Information about the presentations the content of this section is regularly updated


The Family, Communion of Life and Love

Prof. Antonio López FSCB | John Paul II Institute, Washington

Our experience of human relationships in contemporary cultures leave us with many questions: Can one say to another person “God has given you to me”? Is it truly possible to receive another person, to let her be part of oneself? Can one really give oneself to another person without losing oneself? Does married love have any meaning other than the feelings spouses experience or the determinations made by contemporary culture and legal systems? Is it the case that to be born, to live a nuptial relation, and to be fathers or mothers are not just temporary actions whose sense remains ultimately secondary to our identity as self-standing individuals? If all these questions are answered in the negative or with only a tentative affirmation, we are left to doubt that human embodied life and love have any intrinsic meaning or truth. What then is the ground that could account for positive answers to these questions?


Loving with your whole body – not only as a couple

Dr. Teresa Suárez del Villar
 | Centro Raíces, Madrid

„I believe that we have to live three dimensions to their full extent for life to be truly lively, interesting, useful, great and happy.

One: the experience to be deeply loved and the certainty to forever be preferred. 

Two: the experience of the awareness of being a main figure in the change of the world; we personally contribute to improving it. And three: the experience of fatherhood/motherhood.

To live these three big gifts is every person’s calling. Married people, those called upon by God to live in chastity and singles.“ 


The renewing power of forgiveness

Carla Bonifati and Pio Barletta | Castrovillari

The married couple Bonifati-Barletta recounts their life experience: how did crisis happen after many years of a marriage longed for by both? What were the factors and the personal steps that eventually made reunion possible? What does the jointly taken path mean in terms of living together again?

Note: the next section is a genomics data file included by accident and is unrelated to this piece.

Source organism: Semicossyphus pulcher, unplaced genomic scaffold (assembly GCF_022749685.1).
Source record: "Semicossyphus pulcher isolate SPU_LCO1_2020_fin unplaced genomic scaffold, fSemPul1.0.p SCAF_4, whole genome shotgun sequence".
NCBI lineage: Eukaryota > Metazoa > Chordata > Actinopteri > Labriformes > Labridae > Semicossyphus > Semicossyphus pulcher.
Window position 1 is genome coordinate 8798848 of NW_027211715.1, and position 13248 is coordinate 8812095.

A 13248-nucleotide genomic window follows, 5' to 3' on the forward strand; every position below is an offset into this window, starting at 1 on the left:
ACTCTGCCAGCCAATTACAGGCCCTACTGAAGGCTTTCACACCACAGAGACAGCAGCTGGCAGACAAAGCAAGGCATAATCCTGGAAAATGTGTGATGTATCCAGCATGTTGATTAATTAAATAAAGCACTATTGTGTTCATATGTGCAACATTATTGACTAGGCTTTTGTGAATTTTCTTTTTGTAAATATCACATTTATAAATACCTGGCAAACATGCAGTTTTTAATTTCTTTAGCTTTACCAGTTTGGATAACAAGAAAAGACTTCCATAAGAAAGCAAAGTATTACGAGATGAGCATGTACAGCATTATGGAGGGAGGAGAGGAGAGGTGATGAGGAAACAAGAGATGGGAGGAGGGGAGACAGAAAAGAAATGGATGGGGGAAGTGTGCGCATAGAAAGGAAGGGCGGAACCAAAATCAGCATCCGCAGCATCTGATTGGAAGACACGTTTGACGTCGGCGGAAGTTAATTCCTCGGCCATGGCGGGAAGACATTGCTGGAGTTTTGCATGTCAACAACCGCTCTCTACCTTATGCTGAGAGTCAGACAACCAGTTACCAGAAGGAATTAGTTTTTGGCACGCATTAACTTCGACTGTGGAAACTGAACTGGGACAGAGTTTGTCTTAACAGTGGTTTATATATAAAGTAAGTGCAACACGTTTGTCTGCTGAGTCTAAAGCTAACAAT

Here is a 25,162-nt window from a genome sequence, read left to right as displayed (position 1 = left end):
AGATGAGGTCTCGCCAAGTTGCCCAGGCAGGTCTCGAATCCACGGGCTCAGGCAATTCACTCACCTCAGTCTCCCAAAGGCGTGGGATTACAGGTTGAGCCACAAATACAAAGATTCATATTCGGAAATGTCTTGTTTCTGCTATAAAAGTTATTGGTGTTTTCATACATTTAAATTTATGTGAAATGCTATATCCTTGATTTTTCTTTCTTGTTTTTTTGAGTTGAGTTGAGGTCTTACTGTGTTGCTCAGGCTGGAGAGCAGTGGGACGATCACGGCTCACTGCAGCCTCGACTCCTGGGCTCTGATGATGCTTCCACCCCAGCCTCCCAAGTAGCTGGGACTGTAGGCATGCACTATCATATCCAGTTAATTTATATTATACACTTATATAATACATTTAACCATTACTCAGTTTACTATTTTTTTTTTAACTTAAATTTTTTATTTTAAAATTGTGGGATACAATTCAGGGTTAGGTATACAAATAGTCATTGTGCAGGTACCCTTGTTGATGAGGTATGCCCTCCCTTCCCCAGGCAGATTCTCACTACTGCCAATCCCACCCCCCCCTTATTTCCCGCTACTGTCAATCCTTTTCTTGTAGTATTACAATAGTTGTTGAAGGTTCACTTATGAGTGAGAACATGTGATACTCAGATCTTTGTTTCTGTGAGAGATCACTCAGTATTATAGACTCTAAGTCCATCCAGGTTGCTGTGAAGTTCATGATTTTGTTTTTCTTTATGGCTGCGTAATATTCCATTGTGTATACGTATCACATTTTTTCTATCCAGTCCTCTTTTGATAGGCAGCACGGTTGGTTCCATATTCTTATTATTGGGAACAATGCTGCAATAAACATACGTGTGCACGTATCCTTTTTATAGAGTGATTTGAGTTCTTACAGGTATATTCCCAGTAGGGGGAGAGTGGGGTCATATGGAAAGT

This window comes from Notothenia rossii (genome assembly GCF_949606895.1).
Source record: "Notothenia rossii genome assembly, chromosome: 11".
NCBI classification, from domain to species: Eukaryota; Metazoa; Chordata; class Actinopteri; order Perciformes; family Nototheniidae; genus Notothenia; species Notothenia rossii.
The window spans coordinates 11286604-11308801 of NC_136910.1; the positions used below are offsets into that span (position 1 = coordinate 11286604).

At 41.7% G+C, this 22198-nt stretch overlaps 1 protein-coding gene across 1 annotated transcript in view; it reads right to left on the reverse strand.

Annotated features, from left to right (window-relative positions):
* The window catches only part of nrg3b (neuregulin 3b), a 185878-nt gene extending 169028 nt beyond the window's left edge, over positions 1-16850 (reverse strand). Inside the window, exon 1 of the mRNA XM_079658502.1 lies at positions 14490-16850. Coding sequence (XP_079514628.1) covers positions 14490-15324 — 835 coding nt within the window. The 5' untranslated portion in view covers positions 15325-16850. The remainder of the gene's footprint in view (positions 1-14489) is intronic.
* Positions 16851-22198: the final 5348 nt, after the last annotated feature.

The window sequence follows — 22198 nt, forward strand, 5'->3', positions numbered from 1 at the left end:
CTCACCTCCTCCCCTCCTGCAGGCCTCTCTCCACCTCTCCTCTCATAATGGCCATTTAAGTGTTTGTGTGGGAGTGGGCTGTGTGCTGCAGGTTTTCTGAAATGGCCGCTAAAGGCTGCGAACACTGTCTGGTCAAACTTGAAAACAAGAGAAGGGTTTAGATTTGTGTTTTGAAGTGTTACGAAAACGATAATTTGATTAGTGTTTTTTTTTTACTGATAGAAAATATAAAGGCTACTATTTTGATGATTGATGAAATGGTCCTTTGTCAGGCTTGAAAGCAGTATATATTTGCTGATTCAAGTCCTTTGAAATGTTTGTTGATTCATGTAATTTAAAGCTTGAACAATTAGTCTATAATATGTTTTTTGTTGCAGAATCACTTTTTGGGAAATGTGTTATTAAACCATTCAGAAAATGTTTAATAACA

And what role do faith and being members of the church play? 


The appealing difference – man and woman, full of suspense

Prof. Dr. Hanna-Barbara 
Gerl-Falkovitz | Technical University Dresden

Love is incomparably more challenging when it meets not only another me, but also the other sex – its unfathomable hiddenness, including body, soul and spirit. Being able to stand this difference of sexes, instead indeed to explore it, lose oneself in it, requires courage. Maybe really only love in the sense of daredevilry is able to embark on the truly different and not merely mirror its own self: woman remains a mystery for man and vice versa. 


The complementarity of man and woman

Prof. Wael Farouq | Catholic University of Milan/Italy

In the Arabic language and in the Quran, „husband”, „wife” and „married couple” are all referred to by the same term „zawj”. It means „two people who are different, but bound to each other; one cannot be without the other.”

Prof. Farouq talks about the complementarity of man and woman with reference to the Arabic language and the quran. He adds observations about the current state of coexistence of Christians and Muslims in Europe, especially regarding people’s wish to live family values. 


Understanding muslim marriage

Dr. Suzy Ismail | Cornerstone Consulting, New Jersey

Muslim marriage may be one of the most misunderstood faith-based contracts among both Muslims and non-Muslims alike. Wrapped in cultural misconceptions such as arranged marriages and polygamy, which are invalid without adhering to very specific circumstances, and filled with incorrect concepts of child marriages and female oppression, Muslim marriage has been taken out of context and marred by the media and cultural constraints. The foundation of Muslim marriage is built upon the love of a man and woman for the sake of God. This love is cemented with care and mercy and is analogously described in the Quran as a relationship where two people cover one another like garments. The beauty in the Muslim marriage is that the relationship must be one of equal rights and responsibilities carried out to please God and in so doing inevitably pleasing the self as well. The spiritual connection between husband and wife in Islam transcends the confines of the earthly and ascends into a relationship that is intended to allow two people to grow closer together in this world and in the next.


Creating new trust – Intercultural coexistence in Europe

Prof. Javier Prades | University of
 San Dámaso, Madrid

According to more than a few analysts, the cultural, anthropological and religious roots of the crisis in pluralistic western societies are diverse and profound. They contribute to an increasing loss of trust in public institutions as well as interpersonal relationships. The difficulties do not need to be an obstacle, though. They can grow into an opportunity for a new start for those who more deeply understand the nature of the challenge we are facing in Europe today; we live in times in which interculturality has become a decisive mark of coexistence. Who could give us new trust so that we can work, start a family, build a fairer society for all? And how can that happen? The understanding of human experience grounded in the gospel could again contribute to the future of Europe.